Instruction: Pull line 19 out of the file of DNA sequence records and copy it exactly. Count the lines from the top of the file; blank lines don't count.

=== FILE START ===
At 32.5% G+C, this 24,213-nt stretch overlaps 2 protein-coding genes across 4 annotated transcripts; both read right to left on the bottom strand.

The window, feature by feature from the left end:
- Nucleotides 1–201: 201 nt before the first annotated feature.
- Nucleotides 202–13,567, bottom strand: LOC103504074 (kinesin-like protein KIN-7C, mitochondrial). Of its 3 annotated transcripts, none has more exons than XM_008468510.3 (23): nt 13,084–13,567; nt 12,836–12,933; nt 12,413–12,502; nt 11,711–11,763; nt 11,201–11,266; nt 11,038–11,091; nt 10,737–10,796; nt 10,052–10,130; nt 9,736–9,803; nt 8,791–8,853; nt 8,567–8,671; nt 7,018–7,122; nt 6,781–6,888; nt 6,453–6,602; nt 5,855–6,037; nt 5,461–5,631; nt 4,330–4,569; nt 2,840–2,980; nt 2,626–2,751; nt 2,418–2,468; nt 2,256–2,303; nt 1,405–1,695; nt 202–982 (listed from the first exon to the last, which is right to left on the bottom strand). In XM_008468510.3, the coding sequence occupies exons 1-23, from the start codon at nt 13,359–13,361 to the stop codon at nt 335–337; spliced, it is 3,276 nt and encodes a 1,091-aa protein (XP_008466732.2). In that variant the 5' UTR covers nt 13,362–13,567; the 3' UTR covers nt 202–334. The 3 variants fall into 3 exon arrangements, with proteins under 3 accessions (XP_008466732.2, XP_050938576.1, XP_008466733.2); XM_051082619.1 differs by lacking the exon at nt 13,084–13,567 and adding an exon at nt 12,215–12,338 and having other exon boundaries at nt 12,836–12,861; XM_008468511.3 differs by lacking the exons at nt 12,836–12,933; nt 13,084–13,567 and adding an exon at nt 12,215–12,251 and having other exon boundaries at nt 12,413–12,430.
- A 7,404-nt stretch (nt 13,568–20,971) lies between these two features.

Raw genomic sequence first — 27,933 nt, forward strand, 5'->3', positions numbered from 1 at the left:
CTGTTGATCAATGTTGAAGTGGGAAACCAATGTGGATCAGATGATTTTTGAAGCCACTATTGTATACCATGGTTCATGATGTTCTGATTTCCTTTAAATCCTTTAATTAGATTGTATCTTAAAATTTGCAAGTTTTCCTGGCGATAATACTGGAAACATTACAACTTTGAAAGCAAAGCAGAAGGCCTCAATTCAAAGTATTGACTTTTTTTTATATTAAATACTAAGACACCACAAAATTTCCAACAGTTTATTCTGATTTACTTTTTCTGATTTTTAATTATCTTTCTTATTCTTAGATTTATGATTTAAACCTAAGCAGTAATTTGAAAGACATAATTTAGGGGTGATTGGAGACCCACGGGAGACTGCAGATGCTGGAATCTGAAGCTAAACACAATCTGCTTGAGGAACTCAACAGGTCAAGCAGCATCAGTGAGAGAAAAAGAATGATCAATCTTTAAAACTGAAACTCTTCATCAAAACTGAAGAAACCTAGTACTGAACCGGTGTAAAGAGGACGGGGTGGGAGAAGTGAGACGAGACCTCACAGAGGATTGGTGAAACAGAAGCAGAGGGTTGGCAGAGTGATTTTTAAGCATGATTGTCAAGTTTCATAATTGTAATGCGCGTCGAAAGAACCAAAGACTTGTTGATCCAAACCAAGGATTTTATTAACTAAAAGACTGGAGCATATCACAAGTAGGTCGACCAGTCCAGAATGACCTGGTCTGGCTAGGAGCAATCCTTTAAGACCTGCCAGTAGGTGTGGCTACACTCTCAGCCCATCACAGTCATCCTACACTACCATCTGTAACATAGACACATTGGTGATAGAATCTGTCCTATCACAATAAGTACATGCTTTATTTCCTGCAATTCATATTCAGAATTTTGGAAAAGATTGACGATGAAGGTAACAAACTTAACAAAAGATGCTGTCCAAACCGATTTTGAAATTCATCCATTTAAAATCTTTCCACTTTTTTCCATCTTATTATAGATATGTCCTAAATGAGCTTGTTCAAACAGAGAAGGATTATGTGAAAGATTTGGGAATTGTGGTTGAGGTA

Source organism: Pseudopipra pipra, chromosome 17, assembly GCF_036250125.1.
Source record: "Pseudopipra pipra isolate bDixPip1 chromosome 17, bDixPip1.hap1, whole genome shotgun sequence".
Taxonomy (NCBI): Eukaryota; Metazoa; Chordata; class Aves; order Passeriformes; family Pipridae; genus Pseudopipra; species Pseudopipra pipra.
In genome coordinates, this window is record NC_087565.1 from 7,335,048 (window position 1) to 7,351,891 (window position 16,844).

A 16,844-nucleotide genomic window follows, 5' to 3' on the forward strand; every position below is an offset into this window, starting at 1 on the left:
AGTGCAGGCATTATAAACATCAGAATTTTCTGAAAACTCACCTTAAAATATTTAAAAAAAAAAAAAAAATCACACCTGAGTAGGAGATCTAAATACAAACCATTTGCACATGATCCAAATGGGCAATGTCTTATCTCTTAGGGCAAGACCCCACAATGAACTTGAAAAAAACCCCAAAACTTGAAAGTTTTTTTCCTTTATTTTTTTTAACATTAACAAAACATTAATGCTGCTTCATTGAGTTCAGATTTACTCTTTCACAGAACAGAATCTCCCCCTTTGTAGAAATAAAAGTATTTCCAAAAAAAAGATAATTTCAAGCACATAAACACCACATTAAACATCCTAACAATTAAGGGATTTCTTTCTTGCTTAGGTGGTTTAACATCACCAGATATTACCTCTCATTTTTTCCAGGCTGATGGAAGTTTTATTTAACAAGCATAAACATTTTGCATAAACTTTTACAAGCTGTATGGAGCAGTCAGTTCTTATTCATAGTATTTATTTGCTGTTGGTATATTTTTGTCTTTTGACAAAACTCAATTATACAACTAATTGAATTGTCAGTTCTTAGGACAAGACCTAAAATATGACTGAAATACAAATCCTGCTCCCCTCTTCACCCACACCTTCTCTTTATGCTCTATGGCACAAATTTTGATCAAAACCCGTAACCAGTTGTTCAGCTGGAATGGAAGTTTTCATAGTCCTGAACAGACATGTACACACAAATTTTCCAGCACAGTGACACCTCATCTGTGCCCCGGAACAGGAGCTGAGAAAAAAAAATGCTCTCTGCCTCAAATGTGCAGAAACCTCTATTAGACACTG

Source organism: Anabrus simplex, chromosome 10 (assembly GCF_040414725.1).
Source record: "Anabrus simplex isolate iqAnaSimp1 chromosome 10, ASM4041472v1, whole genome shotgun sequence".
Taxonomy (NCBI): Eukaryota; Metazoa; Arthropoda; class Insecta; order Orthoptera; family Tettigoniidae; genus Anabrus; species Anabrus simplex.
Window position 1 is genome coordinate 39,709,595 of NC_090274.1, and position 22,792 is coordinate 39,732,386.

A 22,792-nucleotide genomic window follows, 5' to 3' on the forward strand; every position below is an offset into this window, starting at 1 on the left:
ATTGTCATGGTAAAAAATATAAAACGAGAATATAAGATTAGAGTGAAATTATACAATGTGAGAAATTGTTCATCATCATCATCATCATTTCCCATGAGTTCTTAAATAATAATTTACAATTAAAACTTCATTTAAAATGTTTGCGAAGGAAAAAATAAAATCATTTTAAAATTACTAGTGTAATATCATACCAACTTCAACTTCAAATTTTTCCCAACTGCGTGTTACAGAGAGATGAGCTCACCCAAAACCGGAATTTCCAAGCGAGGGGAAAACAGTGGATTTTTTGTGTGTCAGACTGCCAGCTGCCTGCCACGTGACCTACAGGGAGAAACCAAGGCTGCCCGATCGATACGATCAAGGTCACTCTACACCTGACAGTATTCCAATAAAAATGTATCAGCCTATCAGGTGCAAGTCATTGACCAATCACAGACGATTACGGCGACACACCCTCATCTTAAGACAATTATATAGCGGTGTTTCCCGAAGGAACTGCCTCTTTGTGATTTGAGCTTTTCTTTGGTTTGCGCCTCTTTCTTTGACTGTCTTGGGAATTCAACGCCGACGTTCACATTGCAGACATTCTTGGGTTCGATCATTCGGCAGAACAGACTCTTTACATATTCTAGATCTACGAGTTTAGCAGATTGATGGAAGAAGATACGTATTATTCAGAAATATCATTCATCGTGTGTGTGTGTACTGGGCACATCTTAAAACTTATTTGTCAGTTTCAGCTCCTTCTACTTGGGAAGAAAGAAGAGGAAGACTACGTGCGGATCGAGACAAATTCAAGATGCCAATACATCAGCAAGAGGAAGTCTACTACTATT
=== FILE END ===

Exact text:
ATTGTCATGGTAAAAAATATAAAACGAGAATATAAGATTAGAGTGAAATTATACAATGTGAGAAATTGTTCATCATCATCATCATCATTTCCCATGAGTTCTTAAATAATAATTTACAATTAAAACTTCATTTAAAATGTTTGCGAAGGAAAAAATAAAATCATTTTAAAATTACTAGTGTAATATCATACCAACTTCAACTTCAAATTTTTCCCAACTGCGTGTTACAGAGAGATGAGCTCACCCAAAACCGGAATTTCCAAGCGAGGGGAAAACAGTGGATTTTTTGTGTGTCAGACTGCCAGCTGCCTGCCACGTGACCTACAGGGAGAAACCAAGGCTGCCCGATCGATACGATCAAGGTCACTCTACACCTGACAGTATTCCAATAAAAATGTATCAGCCTATCAGGTGCAAGTCATTGACCAATCACAGACGATTACGGCGACACACCCTCATCTTAAGACAATTATATAGCGGTGTTTCCCGAAGGAACTGCCTCTTTGTGATTTGAGCTTTTCTTTGGTTTGCGCCTCTTTCTTTGACTGTCTTGGGAATTCAACGCCGACGTTCACATTGCAGACATTCTTGGGTTCGATCATTCGGCAGAACAGACTCTTTACATATTCTAGATCTACGAGTTTAGCAGATTGATGGAAGAAGATACGTATTATTCAGAAATATCATTCATCGTGTGTGTGTGTACTGGGCACATCTTAAAACTTATTTGTCAGTTTCAGCTCCTTCTACTTGGGAAGAAAGAAGAGGAAGACTACGTGCGGATCGAGACAAATTCAAGATGCCAATACATCAGCAAGAGGAAGTCTACTACTATT